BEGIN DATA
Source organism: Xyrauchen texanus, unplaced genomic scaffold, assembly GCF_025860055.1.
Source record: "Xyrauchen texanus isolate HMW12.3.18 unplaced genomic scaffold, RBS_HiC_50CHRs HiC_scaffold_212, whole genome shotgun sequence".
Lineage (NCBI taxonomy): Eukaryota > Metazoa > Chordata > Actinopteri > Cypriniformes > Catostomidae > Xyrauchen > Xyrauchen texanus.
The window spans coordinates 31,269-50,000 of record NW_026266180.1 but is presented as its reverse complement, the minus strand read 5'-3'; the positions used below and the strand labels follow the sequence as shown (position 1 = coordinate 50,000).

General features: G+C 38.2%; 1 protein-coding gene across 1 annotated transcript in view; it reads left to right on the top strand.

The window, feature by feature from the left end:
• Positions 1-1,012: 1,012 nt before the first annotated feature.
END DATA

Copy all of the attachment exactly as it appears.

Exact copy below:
Source organism: Xyrauchen texanus, unplaced genomic scaffold, assembly GCF_025860055.1.
Source record: "Xyrauchen texanus isolate HMW12.3.18 unplaced genomic scaffold, RBS_HiC_50CHRs HiC_scaffold_212, whole genome shotgun sequence".
Lineage (NCBI taxonomy): Eukaryota > Metazoa > Chordata > Actinopteri > Cypriniformes > Catostomidae > Xyrauchen > Xyrauchen texanus.
The window spans coordinates 31,269-50,000 of record NW_026266180.1 but is presented as its reverse complement, the minus strand read 5'-3'; the positions used below and the strand labels follow the sequence as shown (position 1 = coordinate 50,000).

General features: G+C 38.2%; 1 protein-coding gene across 1 annotated transcript in view; it reads left to right on the top strand.

The window, feature by feature from the left end:
• Positions 1-1,012: 1,012 nt before the first annotated feature.